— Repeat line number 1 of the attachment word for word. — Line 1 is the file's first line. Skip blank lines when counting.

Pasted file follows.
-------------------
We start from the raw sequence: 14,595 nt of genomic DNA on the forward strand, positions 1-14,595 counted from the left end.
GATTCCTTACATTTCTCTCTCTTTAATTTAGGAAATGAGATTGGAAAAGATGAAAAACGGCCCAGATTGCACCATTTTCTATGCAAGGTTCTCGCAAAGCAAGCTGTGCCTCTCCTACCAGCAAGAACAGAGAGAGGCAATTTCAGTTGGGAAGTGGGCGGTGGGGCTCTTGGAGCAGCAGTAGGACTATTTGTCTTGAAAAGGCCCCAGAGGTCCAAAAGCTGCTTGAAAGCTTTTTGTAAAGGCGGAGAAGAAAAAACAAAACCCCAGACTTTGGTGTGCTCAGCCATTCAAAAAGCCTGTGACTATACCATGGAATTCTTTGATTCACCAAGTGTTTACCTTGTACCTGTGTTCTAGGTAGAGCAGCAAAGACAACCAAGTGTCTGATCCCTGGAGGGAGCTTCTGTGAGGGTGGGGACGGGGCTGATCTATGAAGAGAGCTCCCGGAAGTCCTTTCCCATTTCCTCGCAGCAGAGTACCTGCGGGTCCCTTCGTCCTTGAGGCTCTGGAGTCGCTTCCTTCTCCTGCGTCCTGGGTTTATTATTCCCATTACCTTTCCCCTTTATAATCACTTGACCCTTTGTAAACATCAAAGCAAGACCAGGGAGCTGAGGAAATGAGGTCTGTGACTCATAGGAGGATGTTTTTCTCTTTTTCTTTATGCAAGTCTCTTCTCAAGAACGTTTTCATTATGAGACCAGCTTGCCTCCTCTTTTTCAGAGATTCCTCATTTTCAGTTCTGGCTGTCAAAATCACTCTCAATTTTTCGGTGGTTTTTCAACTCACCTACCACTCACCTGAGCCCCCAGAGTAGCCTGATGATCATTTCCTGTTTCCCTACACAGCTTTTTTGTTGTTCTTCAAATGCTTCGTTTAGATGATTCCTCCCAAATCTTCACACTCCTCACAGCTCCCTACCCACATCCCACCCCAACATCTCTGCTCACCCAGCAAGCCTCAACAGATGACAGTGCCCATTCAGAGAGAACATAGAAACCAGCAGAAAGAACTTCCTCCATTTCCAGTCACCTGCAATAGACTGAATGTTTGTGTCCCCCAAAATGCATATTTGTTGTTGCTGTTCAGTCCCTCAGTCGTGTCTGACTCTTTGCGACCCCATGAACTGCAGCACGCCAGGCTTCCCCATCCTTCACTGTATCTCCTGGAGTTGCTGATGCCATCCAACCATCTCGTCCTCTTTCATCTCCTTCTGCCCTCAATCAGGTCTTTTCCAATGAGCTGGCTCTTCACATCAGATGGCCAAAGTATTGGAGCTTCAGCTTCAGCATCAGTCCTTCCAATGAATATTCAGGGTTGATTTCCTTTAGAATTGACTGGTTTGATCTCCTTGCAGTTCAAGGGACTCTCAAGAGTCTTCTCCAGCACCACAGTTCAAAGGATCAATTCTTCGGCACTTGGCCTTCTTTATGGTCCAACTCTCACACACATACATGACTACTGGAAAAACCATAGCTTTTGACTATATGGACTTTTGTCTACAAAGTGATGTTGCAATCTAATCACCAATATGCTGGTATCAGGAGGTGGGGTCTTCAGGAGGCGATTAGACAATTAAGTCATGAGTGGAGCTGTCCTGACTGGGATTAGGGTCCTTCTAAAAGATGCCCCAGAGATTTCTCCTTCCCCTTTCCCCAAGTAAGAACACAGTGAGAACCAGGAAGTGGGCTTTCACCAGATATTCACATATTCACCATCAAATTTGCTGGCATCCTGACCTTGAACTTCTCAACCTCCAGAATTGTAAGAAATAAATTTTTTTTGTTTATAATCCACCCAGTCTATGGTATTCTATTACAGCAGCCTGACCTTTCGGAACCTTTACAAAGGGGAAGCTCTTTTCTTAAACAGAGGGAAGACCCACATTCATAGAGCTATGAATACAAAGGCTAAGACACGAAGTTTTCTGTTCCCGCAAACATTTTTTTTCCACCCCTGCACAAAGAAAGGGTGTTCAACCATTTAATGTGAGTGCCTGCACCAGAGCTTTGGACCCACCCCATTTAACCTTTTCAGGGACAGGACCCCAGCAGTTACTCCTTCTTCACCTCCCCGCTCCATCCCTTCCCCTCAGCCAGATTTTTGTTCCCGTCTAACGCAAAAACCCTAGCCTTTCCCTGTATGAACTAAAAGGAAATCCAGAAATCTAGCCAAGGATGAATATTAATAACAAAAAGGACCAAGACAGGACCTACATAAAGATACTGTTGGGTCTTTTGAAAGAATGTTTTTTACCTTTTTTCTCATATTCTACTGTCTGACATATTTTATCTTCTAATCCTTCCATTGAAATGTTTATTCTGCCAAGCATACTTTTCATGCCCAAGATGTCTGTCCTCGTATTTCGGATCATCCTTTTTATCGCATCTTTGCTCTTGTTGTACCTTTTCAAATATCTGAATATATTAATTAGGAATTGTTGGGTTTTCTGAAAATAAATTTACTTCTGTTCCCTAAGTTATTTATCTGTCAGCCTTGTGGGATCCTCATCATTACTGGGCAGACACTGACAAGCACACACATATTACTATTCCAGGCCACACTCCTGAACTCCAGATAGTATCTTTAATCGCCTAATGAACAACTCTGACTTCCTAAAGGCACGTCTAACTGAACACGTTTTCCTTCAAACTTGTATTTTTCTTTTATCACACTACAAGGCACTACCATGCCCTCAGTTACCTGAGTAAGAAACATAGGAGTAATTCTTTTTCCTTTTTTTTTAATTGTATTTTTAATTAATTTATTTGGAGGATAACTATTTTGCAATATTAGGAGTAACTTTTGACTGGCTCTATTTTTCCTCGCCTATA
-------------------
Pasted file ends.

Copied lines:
We start from the raw sequence: 14,595 nt of genomic DNA on the forward strand, positions 1-14,595 counted from the left end.